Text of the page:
Still, I’m also struck once again by how slowly things can move for a long time in our society—and then suddenly change very quickly. A single senator could have held Juneteenth up under Senate rules this week, and in fact Sen. Ron Johnson of Wisconsin did exactly that the last time it was introduced.
But this time he went along, saying “it is clear that there is no appetite in Congress to further discuss the matter.” Then, the House approved the same bill by a vote of 415 to 14 on Wednesday.
As the National Museum of African American History & Culture, part of the Smithsonian, puts it:
Juneteenth marks our country’s second independence day. Although it has long celebrated in the African American community, this monumental event remains largely unknown to most Americans.
True enough; I must admit that I don’t think I had even heard of Juneteenth until I lived in DC as an adult. But now, it won’t be unknown much longer.
7 other things worth your time
French lawmakers voted to abolish domestic flights on routes than can be covered by train in under 2.5 hours, as the government seeks to lower carbon emissions even as the air travel industry reels from the global pandemic. This actually happened in April, but I only just saw it. Better late than never. (Reuters)
Royal Caribbean postponed the inaugural sailing of its cruise ship Odyssey of the Seas after eight vaccinated crew members tested positive for Covid-19, the company's CEO said. (CNN)
Fearful of Republicans regaining control of the Senate next year, progressive Democrats are ramping up their calls for Supreme Court Justice Stephen G. Breyer, 82, to step down from the bench to ensure that President Biden’s replacement could be confirmed while the party remains in control. (LA Times)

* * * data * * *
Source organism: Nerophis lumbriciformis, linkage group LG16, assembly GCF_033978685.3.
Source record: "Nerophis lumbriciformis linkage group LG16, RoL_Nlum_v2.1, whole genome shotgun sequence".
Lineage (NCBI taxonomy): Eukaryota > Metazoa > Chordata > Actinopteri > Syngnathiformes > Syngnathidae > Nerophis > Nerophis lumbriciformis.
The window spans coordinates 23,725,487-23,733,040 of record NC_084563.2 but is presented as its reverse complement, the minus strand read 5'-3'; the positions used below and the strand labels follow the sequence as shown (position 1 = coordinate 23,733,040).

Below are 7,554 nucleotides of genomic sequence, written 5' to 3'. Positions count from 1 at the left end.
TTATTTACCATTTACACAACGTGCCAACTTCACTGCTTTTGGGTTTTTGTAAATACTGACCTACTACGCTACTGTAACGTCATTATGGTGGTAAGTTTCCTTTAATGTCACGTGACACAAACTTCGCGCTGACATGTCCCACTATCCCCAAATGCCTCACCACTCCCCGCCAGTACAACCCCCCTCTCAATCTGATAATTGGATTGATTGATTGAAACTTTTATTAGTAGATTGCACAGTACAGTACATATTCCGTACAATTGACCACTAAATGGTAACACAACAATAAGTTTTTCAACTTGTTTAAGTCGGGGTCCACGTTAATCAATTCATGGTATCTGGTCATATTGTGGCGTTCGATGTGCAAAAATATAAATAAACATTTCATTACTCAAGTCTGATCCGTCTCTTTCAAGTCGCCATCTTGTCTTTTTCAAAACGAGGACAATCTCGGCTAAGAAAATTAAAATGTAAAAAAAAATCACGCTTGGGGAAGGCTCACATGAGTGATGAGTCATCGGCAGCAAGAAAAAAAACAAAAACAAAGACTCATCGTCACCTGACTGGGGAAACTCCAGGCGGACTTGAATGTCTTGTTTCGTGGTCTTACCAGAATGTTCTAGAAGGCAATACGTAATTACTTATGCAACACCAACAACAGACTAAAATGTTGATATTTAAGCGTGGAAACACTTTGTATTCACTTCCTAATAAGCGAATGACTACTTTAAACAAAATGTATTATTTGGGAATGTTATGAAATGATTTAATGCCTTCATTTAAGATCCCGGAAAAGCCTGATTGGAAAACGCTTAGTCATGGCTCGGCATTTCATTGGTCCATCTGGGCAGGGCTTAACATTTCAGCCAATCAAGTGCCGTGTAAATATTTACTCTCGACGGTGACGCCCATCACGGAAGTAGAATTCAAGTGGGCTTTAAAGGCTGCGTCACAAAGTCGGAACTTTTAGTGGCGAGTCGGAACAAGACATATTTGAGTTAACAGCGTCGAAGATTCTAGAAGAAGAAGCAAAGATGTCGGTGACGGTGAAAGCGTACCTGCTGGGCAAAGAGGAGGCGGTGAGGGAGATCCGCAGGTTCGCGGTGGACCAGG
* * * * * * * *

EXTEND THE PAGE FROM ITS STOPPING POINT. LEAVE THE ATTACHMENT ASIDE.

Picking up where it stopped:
Hundreds of Southwest Airlines flights were delayed or canceled again on Wednesday. “The headaches for Southwest … began on Monday night, when a problem with a weather data supplier prevented the airline from safely flying planes.” The issue was resolved, but on Tuesday the airline suffered its own technological problems, resulting in half of its flights that day being delayed and many being canceled. (NYT, $)
Searing heat across the US Southwest and soaring demand for electricity to power air conditioners this week are prompting grid operators in Texas and California to warn consumers about energy conservation to avoid outages. (Reuters)
President Biden said he personally warned Russian President Vladimir Putin during Wednesday's summit that if jailed opposition leader Alexei Navalny dies in prison, the consequences "would be devastating for Russia." (Axios)
A single word from soccer superstar Cristiano Ronaldo: (“¡Água!” or “Water!”) as he abruptly pushed aside two bottles of Coca-Cola at a press conference sent the company’s stock tumbling, resulting in the loss of $4 billion in market value in a matter of minutes. (Twitter/CBS News)